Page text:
Published: May 1, 2019
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By: Chamey Suchors, Tarleton State University
Hashtags: #biochemistry #cancerresearch #Cellculture #Presentation #Research #undergradate
This is the research presentation that Josh Moore and I presented in front of the chemistry faculty for the Spring 2019 semester.
In Vitro Studies on Plant-Based Drug Delivery Systems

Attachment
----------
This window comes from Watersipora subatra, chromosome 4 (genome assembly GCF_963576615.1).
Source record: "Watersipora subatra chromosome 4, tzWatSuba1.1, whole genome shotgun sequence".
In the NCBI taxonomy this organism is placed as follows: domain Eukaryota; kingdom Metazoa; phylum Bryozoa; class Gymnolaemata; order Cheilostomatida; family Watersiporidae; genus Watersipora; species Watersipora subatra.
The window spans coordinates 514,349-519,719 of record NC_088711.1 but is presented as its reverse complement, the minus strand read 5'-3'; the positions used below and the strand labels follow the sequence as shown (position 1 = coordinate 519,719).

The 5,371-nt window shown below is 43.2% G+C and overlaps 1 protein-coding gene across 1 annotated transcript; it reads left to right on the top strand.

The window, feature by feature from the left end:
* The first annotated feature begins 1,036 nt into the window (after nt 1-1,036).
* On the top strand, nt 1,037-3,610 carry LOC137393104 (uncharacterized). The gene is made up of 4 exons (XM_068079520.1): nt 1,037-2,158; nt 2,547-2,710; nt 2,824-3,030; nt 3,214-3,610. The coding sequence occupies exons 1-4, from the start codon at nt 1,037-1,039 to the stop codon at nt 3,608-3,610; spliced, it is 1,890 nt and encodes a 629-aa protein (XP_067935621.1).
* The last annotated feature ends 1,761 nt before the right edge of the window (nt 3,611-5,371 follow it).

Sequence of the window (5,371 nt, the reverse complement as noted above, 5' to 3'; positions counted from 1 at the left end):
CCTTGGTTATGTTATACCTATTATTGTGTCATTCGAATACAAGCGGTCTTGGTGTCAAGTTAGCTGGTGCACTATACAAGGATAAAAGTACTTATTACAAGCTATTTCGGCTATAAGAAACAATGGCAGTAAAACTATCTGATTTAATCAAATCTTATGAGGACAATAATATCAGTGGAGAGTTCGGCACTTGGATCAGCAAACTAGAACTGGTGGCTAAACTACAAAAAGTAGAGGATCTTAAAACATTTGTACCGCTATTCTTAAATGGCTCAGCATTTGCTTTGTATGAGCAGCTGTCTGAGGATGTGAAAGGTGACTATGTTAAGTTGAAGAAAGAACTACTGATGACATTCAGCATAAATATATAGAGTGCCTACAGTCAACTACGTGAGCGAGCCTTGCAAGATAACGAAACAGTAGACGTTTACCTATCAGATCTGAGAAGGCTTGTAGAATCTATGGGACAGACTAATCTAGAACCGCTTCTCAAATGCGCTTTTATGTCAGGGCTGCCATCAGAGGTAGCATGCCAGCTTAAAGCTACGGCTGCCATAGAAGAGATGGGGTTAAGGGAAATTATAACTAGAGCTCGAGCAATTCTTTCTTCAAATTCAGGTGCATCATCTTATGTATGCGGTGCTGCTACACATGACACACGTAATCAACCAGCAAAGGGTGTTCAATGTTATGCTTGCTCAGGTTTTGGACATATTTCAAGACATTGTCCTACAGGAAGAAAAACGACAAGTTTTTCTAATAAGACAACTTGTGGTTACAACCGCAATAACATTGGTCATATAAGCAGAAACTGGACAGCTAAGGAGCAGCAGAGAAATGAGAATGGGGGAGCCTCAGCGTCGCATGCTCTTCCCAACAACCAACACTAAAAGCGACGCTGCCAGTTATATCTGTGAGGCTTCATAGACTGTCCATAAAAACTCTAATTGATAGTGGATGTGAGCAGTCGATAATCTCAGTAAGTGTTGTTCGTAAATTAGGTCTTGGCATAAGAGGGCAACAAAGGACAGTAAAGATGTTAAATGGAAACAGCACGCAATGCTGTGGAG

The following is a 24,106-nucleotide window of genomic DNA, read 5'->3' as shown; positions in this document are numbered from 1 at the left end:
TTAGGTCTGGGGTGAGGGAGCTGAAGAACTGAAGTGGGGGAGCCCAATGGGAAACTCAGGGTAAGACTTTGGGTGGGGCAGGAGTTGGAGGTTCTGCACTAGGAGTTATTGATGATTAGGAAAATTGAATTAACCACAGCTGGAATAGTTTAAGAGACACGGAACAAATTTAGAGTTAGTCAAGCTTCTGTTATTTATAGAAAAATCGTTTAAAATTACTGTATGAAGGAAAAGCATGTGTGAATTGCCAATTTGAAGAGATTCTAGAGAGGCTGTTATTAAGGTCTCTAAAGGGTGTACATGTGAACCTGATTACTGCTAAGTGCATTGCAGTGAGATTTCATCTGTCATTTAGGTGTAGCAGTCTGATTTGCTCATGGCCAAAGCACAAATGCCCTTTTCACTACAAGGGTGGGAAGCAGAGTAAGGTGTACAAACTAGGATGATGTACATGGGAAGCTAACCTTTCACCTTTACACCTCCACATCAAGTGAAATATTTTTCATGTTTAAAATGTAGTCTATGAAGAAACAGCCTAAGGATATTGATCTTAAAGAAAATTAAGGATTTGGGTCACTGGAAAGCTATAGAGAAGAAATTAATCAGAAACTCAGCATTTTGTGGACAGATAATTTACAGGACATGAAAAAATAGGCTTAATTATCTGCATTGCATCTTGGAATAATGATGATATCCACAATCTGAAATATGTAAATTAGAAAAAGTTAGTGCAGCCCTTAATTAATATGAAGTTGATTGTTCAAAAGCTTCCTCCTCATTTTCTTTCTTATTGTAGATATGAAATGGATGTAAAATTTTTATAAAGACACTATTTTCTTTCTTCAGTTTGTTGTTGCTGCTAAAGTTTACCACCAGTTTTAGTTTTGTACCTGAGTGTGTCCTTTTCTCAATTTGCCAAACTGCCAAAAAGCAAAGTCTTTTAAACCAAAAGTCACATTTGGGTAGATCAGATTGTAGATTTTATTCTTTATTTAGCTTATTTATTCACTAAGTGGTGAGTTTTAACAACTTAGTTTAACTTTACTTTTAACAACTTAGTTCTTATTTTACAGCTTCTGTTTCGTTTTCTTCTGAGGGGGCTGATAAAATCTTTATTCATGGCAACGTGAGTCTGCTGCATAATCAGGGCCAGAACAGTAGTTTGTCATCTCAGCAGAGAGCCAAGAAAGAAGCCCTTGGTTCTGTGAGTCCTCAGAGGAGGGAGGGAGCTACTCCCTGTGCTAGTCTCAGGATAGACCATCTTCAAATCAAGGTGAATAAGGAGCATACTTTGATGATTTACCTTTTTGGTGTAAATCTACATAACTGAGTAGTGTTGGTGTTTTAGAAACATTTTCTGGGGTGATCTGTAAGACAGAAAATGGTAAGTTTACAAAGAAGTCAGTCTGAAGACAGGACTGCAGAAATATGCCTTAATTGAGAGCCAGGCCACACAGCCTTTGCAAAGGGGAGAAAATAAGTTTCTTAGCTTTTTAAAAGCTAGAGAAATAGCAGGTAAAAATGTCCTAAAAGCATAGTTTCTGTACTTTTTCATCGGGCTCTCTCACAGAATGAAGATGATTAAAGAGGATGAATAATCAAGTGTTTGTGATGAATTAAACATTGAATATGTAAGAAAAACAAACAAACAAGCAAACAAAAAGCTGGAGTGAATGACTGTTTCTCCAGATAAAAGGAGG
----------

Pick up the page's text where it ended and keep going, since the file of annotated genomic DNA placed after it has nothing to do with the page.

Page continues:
Drug delivery systems are vitally important to the efficient delivery of chemotherapeutic agents due to their regulation of both the location of and the rate at which the drug is released. This helps to minimize unnecessary interaction with non-pathological sites, which otherwise could result in negative effects. Currently available drug delivery systems display high levels of cytotoxicity. Therefore, it is imperative to develop delivery systems that are both highly effective and non-toxic to the organism. Delivery systems derived from natural biological polysaccharides are far more stable, hydrophilic, biodegradable, easily and cheaply obtained, and are significantly less toxic. Insofar, this research has developed four such non-toxic plant-based polysaccharide drug delivery systems. The four delivery systems are currently being employed in cell culture experiments to determine their cytotoxicity in pancreatic carcinoma cell lines. The results from this in vitro experiment thus far have indicated that the four delivery systems possess a very low level of cytotoxicity, especially when compared to that of a current delivery system, polyethyleneimine (PEI). The numerous accolades of the plant-based drug delivery systems should allow it to effectively deliver the chemotherapeutic agents without the harmful effects of current delivery systems. The current research aims to graft the chemotherapeutic agent to a plant-based delivery system to definitively prove that the agent is still effective once attached to the plant-based delivery system but does not display the cytotoxicity of currently available delivery systems.